- and Charles A. Russell, one of the leading lawyers of his time who became Lord Chief Justice of England in 1884.
The Russell name has also been long associated with Limerick, with references to the name there as early as 1272. However, the main recorded presence post-dates the year 1650 when Cromwell laid siege to the town. Nathaniel Russell, a soldier in Cromwell’s army who died during the siege, was probably the forebear of later Russells. Russells were prominent merchants in Limerick in the 18th and 19th centuries, contributing to its commercial expansion and often serving as Mayor. Ted Russell, a more recent Limerick politician from this family, died in 2004.
America. There were two notable Joseph Russells in early New England history.
Joseph Russell of New Bedford was a descendant of John Russell who had come to Dartmouth, Massachusetts in 1661. Born in 1719, he is considered the founder of the New Bedford whaling industry.
There was another Joseph Russell, this time of Rhode Island, and another John Russell immigrant, this time to Newbury around 1650. These Russells got to Rhode Island via Cape Cod. Joseph Russell trained and worked as a silversmith (some of his pieces have survived) and later served as Chief Justice of Rhode Island. His home in Providence, built in 1772, is still standing; as is the home of his son Nathaniel, a merchant, in Charleston, South Carolina.
Thomas Russell, from a Birmingham family of ironmasters, came to Maryland in 1720 to set up Principio Ironworks, the first iron blast furnace in the country. He subsequently returned to England. But his son Thomas arrived in 1764 and produced cannonballs there for the American army during the Revolutionary War.
William Russell, born in 1735, was a prominent citizen of SW Virginia at the time of the Revolutionary War. Many of his descendants lived in Russell county, Virginia which was named after him. His son William was an early settler in Kentucky and Russell county in Kentucky was named after him.
Canada. Joseph Russell came to New Brunswick from Clackmannan in Scotland in 1819 and became a successful shipbuilder there. He and his family converted to Mormonism in 1840 and they migrated to Utah two years before Joseph’s death there in 1855.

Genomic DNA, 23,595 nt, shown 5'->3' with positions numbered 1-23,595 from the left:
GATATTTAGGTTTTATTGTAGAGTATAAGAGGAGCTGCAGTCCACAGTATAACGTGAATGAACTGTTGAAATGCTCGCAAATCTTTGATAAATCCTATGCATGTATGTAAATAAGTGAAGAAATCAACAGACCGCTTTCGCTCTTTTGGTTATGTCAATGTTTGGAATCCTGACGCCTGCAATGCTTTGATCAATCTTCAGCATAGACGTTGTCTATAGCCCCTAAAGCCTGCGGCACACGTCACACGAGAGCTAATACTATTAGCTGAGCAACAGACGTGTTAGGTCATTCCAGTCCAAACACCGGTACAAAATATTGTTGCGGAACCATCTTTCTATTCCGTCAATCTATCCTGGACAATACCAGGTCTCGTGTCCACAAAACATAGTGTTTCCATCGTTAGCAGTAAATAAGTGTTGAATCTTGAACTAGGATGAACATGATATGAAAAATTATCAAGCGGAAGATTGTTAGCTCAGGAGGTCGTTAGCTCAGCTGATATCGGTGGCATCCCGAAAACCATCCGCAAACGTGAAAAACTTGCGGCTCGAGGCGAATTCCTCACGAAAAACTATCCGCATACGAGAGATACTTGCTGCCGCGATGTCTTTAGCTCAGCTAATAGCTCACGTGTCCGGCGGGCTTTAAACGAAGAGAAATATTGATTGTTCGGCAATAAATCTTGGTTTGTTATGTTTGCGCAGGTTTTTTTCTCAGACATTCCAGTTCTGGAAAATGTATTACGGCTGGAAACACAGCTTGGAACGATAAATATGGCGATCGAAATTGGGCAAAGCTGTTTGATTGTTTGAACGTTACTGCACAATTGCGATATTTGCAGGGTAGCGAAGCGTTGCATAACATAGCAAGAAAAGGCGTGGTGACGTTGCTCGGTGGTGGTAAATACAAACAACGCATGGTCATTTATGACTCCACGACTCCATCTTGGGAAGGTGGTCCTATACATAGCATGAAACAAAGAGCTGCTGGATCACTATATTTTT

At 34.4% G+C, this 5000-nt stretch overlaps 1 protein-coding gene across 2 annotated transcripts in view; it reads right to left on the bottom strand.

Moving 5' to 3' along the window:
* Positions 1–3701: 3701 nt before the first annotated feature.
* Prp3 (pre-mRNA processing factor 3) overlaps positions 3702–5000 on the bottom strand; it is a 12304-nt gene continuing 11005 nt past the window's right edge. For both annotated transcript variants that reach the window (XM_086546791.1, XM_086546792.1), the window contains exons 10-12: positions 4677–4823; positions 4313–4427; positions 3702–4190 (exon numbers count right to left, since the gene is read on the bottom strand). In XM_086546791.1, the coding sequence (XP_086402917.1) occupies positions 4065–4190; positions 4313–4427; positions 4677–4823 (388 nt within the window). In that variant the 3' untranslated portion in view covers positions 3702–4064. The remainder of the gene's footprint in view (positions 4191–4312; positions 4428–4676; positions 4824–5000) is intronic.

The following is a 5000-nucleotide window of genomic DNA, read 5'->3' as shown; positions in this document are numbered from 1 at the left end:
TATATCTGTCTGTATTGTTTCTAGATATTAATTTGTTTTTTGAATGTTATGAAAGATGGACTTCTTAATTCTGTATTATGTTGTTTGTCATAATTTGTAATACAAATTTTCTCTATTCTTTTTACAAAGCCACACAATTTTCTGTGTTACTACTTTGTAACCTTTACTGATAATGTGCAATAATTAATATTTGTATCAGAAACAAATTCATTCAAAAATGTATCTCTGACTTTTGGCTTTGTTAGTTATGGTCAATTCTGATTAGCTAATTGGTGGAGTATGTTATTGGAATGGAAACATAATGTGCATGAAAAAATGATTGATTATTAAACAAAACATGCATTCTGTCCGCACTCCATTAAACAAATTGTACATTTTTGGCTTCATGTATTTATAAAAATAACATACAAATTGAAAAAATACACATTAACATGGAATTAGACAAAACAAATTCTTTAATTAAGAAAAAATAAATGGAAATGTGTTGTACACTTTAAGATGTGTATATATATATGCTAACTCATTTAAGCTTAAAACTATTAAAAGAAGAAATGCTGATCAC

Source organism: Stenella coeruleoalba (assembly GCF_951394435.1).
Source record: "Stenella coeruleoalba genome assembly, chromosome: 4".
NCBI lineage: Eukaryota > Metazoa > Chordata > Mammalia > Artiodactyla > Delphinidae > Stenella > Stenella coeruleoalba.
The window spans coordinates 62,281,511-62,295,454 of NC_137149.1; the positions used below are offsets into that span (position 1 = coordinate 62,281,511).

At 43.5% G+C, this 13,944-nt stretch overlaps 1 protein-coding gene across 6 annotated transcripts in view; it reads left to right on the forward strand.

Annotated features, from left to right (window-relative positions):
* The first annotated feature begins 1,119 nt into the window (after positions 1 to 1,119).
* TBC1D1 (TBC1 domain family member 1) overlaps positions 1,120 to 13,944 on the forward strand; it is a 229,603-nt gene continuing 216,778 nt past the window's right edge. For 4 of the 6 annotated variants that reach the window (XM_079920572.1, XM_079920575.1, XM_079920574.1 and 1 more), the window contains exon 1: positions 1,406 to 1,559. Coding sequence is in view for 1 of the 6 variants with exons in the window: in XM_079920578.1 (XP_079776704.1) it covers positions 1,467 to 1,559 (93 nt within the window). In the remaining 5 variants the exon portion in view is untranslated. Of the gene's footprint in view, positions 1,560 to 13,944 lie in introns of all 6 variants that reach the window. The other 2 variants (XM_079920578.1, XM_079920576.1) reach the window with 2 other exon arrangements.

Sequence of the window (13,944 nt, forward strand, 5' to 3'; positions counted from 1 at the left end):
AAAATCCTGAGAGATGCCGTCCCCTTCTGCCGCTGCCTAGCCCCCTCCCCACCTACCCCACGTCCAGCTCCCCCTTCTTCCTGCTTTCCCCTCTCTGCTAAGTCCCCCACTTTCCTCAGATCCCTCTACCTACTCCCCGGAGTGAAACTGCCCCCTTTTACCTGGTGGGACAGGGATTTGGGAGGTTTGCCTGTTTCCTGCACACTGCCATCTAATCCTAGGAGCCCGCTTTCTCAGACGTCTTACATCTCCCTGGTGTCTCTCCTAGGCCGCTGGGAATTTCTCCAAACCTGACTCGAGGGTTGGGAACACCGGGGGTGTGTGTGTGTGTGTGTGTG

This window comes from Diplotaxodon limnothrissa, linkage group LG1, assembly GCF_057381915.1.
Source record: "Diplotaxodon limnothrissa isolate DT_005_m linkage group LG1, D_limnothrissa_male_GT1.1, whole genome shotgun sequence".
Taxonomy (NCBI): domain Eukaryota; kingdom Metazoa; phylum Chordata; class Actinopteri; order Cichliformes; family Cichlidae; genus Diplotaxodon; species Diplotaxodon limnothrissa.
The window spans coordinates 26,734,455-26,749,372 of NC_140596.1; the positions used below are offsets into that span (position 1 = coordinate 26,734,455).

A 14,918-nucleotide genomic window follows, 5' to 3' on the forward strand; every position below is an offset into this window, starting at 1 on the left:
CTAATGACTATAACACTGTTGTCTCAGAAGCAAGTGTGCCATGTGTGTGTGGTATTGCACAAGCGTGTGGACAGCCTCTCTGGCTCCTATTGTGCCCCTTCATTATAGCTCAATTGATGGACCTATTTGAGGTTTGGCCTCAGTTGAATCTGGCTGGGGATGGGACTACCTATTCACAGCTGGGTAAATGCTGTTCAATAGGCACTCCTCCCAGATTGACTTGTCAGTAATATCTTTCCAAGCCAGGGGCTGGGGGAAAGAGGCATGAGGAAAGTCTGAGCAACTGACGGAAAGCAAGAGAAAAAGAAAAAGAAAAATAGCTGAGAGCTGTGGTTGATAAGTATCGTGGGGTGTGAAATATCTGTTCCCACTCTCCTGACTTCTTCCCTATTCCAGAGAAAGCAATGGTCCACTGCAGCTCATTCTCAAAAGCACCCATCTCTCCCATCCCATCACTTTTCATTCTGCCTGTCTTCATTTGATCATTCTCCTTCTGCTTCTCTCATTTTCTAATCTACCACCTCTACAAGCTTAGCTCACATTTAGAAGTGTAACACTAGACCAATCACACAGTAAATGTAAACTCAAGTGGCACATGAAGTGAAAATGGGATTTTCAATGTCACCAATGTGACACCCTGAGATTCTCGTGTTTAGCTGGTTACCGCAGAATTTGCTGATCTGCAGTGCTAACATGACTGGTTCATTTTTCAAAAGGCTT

William and Hannah Russell migrated from Kent with their nine children to Canada in 1857, first settling in Brockville on the St. Lawrence river and, then, seven years later, moving by boat to Elk Rapids on Lake Michigan. They lived there for just on a hundred years. A family Bible showed their line of descent.
New Zealand. Thomas and Mary Russell from Ireland were early migrants to New Zealand, arriving in 1840. Thomas tired his luck in the Californian goldfields a decade later, but then returned. His son J.B. Russell became a prominent Auckland lawyer.
If you would like to read more, click on the miscellany page for
further stories and accounts:
Select Russell Names
Lord John Russell was twice Prime Minister of England in the mid 19th century.
Jack Russell, known as the Sporting Parson, was a founding member of the Kennel Club. The Jack Russell terrier was named after him.
Dr. Charles Russell was a prominent Catholic scholar of the 19th century at Maynooth in Ireland.
Bertrand Russell was an eminent British philosopher, writer and, in his later years, a campaigner for nuclear disarmament.
Bill Russell was the leader of the great Boston Celtic basketball teams of the 1950's and 1960's.
Willy Russell from a working class Liverpool background was the author of popular plays such as Educating Rita and Shirley Valentine.
Select Russells Today
- 83,000 in the UK (most numerous in Kent)
- 84,000 in America (most numerous in Texas)
- 59,000 elsewhere (most numerous in Canada)
Select Surname List
For other surnames check the surnames2 page where there are to be found the history and genealogy for more than 800 surnames.